Brands: tap in to the power, or be tapped out – leader from The Drum’s latest print issue
Perhaps it was a rosé-induced hangover that prompted a mood of existential self-reflection as the dust settled over La Croisette.
The Drum's August issue cover, from beauty brand Orly's work with MuslimGirl.com
The perceived power of Cannes Lions, unarguably the biggest event of the creative calendar globally, was once again put under the spotlight as Publicis Groupe announced it would be pausing spend next year and WPP’s Sir Martin Sorrell branded the event “too bold and too brash”.
We explore the future of creativity and awards schemes in The Drum’s latest issue, but what’s for sure is that if Cannes is a microcosm of the advertising industry in general, things are certainly changing – but perhaps not fast enough.
This month’s striking cover (above) points to a major missed opportunity for advertisers: a generation of affluent, socially connected, fashion-forward and highly engaged consumers. They are powerful. They also happen to be Muslims. And guess what? Brands aren’t representing them well enough.
Though some, such as Nike, have made positive strides in the area, our feature on ‘Generation M’ highlights the complexities of marketing to an audience for whom faith and modernity go hand-in-hand.
It’s yet another indication of the industry’s general lack of diversity in its outlook, a topic tackled by Refinery29’s Hallie Johnston elsewhere in the magazine. Referencing recent research by the millennial publisher alongside National Geographic and IPG on intersectionality and gender, Johnston says the data presents two challenges for marketers: how to acknowledge the importance of differing identities without perpetuating stereotypes, and how to “take action to become allies to women of color and women of other less privileged groups by paying more than just lip service.”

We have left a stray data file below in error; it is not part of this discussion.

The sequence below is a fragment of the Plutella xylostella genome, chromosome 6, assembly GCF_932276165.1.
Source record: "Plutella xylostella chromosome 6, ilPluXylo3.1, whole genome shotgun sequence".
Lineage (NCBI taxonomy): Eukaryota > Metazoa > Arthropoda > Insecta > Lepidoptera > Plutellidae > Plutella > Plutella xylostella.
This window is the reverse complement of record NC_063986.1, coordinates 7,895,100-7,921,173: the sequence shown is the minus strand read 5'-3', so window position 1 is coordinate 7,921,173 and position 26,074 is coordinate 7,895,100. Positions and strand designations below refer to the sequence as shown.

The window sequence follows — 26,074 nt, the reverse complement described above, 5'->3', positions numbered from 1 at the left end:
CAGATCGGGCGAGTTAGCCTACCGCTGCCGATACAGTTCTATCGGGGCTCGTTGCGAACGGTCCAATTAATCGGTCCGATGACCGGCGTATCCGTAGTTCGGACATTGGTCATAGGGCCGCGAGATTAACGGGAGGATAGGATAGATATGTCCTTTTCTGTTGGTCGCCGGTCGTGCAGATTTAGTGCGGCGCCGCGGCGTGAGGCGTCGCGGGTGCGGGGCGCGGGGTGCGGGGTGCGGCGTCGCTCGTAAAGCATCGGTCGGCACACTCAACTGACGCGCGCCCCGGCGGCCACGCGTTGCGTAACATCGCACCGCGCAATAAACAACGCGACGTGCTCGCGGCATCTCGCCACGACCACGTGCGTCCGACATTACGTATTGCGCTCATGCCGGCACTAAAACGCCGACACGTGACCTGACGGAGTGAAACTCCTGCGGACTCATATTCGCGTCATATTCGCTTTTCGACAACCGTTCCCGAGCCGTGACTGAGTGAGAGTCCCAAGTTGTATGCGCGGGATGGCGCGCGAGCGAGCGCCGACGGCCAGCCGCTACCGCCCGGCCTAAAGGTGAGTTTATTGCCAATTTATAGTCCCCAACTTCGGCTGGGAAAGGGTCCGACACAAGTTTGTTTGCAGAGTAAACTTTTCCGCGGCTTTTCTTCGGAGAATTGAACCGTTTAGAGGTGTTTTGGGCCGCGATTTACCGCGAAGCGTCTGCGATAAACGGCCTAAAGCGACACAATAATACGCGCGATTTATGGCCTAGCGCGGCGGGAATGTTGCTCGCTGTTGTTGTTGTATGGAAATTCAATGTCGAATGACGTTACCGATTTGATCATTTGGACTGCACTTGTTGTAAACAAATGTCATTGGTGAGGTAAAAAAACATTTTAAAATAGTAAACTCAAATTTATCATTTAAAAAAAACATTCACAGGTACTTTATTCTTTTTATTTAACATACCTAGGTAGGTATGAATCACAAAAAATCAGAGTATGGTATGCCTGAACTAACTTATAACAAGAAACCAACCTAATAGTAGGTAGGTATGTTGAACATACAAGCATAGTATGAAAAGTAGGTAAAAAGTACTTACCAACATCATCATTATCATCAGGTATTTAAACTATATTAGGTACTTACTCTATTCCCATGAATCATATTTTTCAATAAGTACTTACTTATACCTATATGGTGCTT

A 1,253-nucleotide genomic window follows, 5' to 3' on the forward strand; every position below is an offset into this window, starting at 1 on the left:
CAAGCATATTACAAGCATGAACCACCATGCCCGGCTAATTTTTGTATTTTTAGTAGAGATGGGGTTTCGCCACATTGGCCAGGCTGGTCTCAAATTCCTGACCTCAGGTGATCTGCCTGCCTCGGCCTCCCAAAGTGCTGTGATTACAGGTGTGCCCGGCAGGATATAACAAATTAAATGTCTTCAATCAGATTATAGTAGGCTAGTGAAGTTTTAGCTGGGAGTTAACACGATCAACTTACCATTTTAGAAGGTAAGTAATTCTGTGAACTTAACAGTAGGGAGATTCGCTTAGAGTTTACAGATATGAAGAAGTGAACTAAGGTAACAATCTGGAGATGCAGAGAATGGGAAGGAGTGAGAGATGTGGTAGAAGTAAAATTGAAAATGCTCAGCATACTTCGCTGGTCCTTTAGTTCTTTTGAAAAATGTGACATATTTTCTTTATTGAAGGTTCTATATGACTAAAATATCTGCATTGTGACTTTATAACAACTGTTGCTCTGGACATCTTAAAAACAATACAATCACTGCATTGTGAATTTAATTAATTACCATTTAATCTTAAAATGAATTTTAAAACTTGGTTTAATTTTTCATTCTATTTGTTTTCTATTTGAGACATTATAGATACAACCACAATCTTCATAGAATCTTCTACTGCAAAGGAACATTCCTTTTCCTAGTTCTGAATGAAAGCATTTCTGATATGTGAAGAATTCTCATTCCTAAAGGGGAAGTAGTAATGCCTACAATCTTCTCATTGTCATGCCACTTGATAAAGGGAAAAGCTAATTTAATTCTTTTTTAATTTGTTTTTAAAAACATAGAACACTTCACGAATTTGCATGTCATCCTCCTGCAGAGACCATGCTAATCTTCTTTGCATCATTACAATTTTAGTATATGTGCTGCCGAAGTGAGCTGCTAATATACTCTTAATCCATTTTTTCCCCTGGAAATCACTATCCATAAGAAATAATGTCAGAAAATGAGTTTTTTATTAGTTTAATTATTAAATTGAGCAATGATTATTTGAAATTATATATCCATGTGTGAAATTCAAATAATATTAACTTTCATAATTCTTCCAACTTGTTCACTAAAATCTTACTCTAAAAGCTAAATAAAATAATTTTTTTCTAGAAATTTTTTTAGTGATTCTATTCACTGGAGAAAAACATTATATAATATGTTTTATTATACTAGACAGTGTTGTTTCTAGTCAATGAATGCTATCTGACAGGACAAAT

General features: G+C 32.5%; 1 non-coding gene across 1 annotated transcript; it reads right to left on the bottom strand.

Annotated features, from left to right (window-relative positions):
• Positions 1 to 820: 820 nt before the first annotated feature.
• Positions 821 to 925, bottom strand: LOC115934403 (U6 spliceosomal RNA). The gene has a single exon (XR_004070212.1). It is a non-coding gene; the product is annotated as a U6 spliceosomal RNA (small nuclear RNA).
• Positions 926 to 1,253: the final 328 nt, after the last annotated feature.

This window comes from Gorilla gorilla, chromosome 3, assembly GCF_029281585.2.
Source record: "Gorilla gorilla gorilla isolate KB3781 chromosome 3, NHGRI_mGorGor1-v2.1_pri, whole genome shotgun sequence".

The vessels advertising can use to deliver these messages have changed dramatically. In the latest instalment of our regular Anatomy of an Ad feature, we look at the story behind one of the most lauded pieces of work from Cannes this year, which was made of bronze. New York’s Fearless Girl statue, conceived and executed by McCann, represents the blurred lines between advertising and art, and reminds us of the power of symbolism – while it doesn’t offer a magic bolt solution to the lack of women in leadership positions, it has a ripple effect of inspiration, as Tali Gumbiner, one half of the creative duo behind the idea, tells us.
“I think in making something tangible, we were able to make a symbol and that symbolism is ubiquitous and can be translated – it can go viral without a huge digital activation,” she says. “We started with something tactile that was drenched in meaning and then allowed the fruits of social media to carry it in a way that a digital campaign would.”
Sometimes advertising inspires people, and sometimes that’s enough. People whose voices maybe aren’t being heard. They don’t want to be preached to, they want you to understand.
It’s something BuzzFeed founder Jonah Peretti touches upon in his recent interview with our media columnist Ian Burrell. Discussing BuzzFeed’s hugely successful approach to building audiences, he says: “We tend to be like your friend who helps you navigate through the world, as opposed to an authority who tells you what to think.”
While power used to be held in the hands of the advertisers, it is shifting. From brands to consumers. From publishers to readers. From leaders to talent. If you don’t listen, collaborate and engage, they’ll walk out on you.
Perhaps it’s not Cannes we should be so worried about.
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